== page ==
Two of the nations premier atmospheric scientists, after reviewing extensive research by their colleagues, say there is no longer any doubt that human activities are having measurable-and increasing-impacts on global climate. Their study cites atmospheric observations and multiple computer models to paint a detailed picture of climate changes likely to buffet Earth in coming decades, including rising temperatures and an increase in extreme weather events, such as flooding and drought. The study appears December 5 in Science as part of the journals "State of the Planet" series.
Drought and other extreme climate events may become more likely in the future because of global climate change. (Photo by Carlye Calvin)
Motor vehicles are a significant source of carbon dioxide. Two of the nations premier atmospheric scientists now say there is "no doubt" that carbon dioxide emissions, along with other human-related activities, are impacting global climate. (Photo by Carlye Calvin)
The coauthors-Thomas Karl, director of NOAAs National Climatic Data Center, and Kevin Trenberth, head of the Climate Analysis Section at the National Center for Atmospheric Research (NCAR)-conclude that industrial emissions have been the dominant influence on climate change for the past 50 years, overwhelming natural forces. The most important of these emissions is carbon dioxide, a greenhouse gas that traps solar radiation and warms the planet.
"There is no doubt that the composition of the atmosphere is changing because of human activities, and today greenhouse gases are the largest human influence on global climate," they write. "The likely result is more frequent heat waves, droughts, extreme precipitation events, and related impacts, e.g., wildfires, heat stress, vegetation changes, and sea-level rise which will be regionally dependent."
Anatta | UCAR
In times of climate change: What a lake’s colour can tell about its condition
21.09.2017 | Leibniz-Institut für Gewässerökologie und Binnenfischerei (IGB)
Did marine sponges trigger the ‘Cambrian explosion’ through ‘ecosystem engineering’?
21.09.2017 | Helmholtz-Zentrum Potsdam - Deutsches GeoForschungsZentrum GFZ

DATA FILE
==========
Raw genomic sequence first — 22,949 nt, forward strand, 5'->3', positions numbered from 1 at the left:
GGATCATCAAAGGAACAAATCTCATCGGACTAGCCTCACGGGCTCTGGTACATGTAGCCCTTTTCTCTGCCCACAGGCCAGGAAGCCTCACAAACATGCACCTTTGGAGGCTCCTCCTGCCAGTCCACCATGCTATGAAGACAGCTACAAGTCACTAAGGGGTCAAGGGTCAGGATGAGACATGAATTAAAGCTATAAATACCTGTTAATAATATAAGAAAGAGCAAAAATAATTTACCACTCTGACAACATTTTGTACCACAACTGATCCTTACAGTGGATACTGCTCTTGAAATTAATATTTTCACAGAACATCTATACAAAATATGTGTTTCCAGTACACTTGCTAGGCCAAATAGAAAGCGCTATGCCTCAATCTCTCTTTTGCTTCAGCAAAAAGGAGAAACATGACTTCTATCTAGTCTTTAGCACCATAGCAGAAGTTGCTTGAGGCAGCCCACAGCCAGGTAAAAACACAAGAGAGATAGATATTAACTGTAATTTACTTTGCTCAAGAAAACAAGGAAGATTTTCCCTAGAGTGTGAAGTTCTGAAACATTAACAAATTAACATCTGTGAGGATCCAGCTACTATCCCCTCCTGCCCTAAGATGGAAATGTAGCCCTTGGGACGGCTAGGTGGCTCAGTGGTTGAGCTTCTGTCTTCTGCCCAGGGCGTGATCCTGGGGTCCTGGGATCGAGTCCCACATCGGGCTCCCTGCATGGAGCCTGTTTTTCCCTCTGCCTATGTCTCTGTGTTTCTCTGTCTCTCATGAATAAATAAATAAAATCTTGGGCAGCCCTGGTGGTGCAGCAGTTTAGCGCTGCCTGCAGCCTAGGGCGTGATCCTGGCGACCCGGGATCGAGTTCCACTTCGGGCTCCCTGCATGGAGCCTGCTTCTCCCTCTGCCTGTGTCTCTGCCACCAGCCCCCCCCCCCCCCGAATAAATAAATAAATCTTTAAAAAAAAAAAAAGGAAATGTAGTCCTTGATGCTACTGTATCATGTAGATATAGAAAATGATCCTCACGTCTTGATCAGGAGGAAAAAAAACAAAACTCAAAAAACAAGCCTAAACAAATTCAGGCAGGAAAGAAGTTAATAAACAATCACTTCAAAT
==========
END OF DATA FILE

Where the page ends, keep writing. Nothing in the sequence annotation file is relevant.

Plants and algae use the enzyme Rubisco to fix carbon dioxide, removing it from the atmosphere and converting it into biomass. Algae have figured out a way to increase the efficiency of carbon fixation. They gather most of their Rubisco into a ball-shaped microcompartment called the pyrenoid, which they flood with a high local concentration of carbon dioxide. A team of scientists at Princeton University, the Carnegie Institution for Science, Stanford University and the Max Plank Institute of Biochemistry have unravelled the mysteries of how the pyrenoid is assembled. These insights can help to engineer crops that remove more carbon dioxide from the atmosphere while producing more food.
A warming planet
Our brains house extremely complex neuronal circuits, whose detailed structures are still largely unknown. This is especially true for the so-called cerebral cortex of mammals, where among other things vision, thoughts or spatial orientation are being computed. Here the rules by which nerve cells are connected to each other are only partly understood. A team of scientists around Moritz Helmstaedter at the Frankfiurt Max Planck Institute for Brain Research and Helene Schmidt (Humboldt University in Berlin) have now discovered a surprisingly precise nerve cell connectivity pattern in the part of the cerebral cortex that is responsible for orienting the individual animal or human in space.
The researchers report online in Nature (Schmidt et al., 2017. Axonal synapse sorting in medial entorhinal cortex, DOI: 10.1038/nature24005) that synapses in...
Whispering gallery mode (WGM) resonators are used to make tiny micro-lasers, sensors, switches, routers and other devices. These tiny structures rely on a...
Using ultrafast flashes of laser and x-ray radiation, scientists at the Max Planck Institute of Quantum Optics (Garching, Germany) took snapshots of the briefest electron motion inside a solid material to date. The electron motion lasted only 750 billionths of the billionth of a second before it fainted, setting a new record of human capability to capture ultrafast processes inside solids!
When x-rays shine onto solid materials or large molecules, an electron is pushed away from its original place near the nucleus of the atom, leaving a hole...
For the first time, physicists have successfully imaged spiral magnetic ordering in a multiferroic material. These materials are considered highly promising candidates for future data storage media. The researchers were able to prove their findings using unique quantum sensors that were developed at Basel University and that can analyze electromagnetic fields on the nanometer scale. The results – obtained by scientists from the University of Basel’s Department of Physics, the Swiss Nanoscience Institute, the University of Montpellier and several laboratories from University Paris-Saclay – were recently published in the journal Nature.
Multiferroics are materials that simultaneously react to electric and magnetic fields. These two properties are rarely found together, and their combined...
19.09.2017 | Event News
12.09.2017 | Event News
06.09.2017 | Event News
22.09.2017 | Life Sciences
22.09.2017 | Medical Engineering
22.09.2017 | Physics and Astronomy